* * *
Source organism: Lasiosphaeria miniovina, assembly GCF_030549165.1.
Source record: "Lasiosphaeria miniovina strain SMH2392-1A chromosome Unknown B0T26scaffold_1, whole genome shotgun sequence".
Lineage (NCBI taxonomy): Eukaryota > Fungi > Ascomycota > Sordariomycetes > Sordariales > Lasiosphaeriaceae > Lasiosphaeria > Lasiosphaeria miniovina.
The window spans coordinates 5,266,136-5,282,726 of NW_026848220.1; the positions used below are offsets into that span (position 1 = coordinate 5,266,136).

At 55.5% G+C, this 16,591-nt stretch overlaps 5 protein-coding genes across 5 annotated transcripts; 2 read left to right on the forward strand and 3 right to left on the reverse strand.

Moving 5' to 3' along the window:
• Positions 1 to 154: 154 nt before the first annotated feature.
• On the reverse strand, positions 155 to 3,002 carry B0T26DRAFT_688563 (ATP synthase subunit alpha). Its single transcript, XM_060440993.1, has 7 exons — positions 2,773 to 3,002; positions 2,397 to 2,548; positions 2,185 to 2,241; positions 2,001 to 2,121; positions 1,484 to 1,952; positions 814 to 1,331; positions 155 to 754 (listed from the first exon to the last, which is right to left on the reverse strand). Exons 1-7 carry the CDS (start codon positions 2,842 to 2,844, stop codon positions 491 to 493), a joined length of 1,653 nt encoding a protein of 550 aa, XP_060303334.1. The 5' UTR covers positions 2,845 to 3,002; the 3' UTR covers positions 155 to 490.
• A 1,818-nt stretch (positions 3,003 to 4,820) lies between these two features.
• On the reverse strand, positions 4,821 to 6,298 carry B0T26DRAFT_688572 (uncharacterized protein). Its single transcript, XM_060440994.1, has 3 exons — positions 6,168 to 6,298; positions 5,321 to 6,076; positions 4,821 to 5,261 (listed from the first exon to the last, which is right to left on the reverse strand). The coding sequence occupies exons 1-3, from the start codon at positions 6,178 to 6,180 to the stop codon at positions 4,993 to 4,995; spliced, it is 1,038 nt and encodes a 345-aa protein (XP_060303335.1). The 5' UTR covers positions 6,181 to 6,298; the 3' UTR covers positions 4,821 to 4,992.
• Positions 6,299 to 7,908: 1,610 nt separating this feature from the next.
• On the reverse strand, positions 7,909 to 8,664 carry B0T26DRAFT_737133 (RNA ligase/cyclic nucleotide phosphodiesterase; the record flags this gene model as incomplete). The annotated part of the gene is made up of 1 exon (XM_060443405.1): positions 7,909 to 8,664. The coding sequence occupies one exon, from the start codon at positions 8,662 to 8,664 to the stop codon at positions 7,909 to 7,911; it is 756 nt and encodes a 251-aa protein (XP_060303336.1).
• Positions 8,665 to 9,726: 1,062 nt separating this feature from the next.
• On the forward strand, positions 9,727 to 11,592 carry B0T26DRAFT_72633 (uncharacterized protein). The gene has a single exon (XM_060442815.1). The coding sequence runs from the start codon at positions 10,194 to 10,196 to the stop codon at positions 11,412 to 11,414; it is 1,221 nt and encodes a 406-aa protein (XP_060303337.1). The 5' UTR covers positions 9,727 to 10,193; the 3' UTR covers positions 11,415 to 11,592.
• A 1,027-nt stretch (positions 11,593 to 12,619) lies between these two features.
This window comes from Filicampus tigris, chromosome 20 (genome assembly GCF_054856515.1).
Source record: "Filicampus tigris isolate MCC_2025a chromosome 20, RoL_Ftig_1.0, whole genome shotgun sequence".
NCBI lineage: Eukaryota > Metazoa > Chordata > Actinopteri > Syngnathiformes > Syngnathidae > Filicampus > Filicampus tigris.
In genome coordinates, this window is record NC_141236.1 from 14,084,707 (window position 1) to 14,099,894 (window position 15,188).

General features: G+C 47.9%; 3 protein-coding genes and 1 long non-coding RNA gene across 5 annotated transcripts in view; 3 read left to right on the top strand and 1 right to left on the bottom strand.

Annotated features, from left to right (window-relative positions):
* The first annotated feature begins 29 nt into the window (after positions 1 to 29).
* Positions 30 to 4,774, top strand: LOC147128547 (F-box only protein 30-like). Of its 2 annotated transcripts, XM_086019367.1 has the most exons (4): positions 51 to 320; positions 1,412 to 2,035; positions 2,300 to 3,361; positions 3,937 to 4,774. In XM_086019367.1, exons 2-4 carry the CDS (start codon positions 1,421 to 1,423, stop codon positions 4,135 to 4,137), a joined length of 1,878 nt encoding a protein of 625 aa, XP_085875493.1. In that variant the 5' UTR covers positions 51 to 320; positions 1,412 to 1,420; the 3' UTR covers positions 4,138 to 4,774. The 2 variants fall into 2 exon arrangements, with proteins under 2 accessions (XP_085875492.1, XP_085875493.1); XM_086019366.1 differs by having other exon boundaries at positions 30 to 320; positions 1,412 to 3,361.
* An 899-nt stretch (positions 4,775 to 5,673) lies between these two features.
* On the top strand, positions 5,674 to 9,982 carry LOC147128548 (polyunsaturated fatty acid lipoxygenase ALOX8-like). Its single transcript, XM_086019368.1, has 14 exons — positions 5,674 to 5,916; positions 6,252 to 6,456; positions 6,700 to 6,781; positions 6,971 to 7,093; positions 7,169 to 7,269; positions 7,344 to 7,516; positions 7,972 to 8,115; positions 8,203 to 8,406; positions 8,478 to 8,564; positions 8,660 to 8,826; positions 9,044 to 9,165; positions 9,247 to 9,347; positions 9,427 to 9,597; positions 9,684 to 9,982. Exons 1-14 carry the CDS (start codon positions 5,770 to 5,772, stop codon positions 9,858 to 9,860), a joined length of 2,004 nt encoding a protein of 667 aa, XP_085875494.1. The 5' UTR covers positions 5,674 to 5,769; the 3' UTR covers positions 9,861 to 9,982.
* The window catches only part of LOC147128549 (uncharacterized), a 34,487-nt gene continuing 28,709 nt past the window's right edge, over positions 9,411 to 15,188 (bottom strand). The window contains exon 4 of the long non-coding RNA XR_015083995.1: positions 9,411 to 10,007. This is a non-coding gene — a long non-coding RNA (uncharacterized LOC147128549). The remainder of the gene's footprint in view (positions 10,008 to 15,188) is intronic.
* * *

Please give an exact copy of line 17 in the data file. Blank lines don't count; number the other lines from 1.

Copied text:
Source record: "Filicampus tigris isolate MCC_2025a chromosome 20, RoL_Ftig_1.0, whole genome shotgun sequence".